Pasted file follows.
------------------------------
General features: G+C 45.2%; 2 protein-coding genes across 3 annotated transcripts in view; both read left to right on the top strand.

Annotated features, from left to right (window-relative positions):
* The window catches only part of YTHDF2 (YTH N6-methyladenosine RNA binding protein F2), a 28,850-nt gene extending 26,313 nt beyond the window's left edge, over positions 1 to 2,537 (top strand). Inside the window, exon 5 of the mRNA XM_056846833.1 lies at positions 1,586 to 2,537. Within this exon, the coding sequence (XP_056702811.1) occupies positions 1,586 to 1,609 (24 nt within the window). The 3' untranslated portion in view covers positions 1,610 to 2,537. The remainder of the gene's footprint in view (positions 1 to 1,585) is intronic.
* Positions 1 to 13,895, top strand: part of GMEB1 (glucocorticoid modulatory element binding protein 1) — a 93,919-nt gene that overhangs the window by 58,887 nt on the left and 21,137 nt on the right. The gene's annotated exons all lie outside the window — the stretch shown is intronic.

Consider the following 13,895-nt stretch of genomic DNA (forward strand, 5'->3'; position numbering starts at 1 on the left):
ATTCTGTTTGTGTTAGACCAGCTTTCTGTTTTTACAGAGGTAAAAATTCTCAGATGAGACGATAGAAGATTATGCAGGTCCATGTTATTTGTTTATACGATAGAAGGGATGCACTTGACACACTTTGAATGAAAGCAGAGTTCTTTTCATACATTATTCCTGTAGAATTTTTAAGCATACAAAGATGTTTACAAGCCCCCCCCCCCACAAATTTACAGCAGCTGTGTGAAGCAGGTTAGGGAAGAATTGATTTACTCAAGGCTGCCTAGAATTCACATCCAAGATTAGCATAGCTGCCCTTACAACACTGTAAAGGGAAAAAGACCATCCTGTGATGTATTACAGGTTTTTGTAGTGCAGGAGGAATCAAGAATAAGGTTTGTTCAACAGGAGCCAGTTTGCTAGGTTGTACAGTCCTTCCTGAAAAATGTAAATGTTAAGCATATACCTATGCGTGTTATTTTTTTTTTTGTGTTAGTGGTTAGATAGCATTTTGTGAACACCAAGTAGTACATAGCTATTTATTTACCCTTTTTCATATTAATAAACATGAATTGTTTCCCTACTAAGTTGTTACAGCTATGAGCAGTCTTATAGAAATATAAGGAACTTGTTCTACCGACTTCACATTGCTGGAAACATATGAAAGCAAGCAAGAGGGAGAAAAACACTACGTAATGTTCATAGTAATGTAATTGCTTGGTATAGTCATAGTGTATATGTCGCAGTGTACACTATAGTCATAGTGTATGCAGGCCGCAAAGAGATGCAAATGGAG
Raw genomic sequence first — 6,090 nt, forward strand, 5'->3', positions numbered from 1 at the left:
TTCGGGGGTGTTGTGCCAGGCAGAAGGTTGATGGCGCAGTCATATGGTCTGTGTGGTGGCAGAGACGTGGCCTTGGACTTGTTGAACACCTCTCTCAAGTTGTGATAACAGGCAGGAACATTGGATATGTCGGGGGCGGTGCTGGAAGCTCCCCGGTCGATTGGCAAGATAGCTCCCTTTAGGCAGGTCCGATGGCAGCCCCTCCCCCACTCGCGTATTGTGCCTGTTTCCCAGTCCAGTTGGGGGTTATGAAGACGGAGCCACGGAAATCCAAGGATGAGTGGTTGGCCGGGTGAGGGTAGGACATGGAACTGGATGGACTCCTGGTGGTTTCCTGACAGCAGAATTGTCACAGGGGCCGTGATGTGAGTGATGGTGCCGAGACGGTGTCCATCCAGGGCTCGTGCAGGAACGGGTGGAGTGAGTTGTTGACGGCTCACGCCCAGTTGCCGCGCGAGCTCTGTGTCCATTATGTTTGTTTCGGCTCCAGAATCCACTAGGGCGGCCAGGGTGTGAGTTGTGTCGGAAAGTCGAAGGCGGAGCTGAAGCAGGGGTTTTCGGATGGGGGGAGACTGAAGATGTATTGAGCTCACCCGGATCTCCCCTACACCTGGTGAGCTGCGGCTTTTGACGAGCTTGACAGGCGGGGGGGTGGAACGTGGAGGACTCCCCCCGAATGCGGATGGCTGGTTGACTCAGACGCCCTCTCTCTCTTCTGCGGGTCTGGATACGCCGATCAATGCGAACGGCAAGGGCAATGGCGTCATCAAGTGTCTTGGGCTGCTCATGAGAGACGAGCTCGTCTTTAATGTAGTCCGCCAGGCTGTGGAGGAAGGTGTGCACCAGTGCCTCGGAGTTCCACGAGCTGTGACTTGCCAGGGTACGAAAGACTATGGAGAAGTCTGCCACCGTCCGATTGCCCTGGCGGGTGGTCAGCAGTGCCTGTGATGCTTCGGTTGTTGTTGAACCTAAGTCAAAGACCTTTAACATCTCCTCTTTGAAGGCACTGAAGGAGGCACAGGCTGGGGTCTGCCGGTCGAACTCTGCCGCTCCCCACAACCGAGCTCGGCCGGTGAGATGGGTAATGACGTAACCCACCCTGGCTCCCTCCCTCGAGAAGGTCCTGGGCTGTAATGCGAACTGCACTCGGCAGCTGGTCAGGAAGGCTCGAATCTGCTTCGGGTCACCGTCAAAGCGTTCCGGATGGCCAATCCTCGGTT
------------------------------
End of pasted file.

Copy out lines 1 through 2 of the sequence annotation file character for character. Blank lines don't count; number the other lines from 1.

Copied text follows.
General features: G+C 45.2%; 2 protein-coding genes across 3 annotated transcripts in view; both read left to right on the top strand.

Annotated features, from left to right (window-relative positions):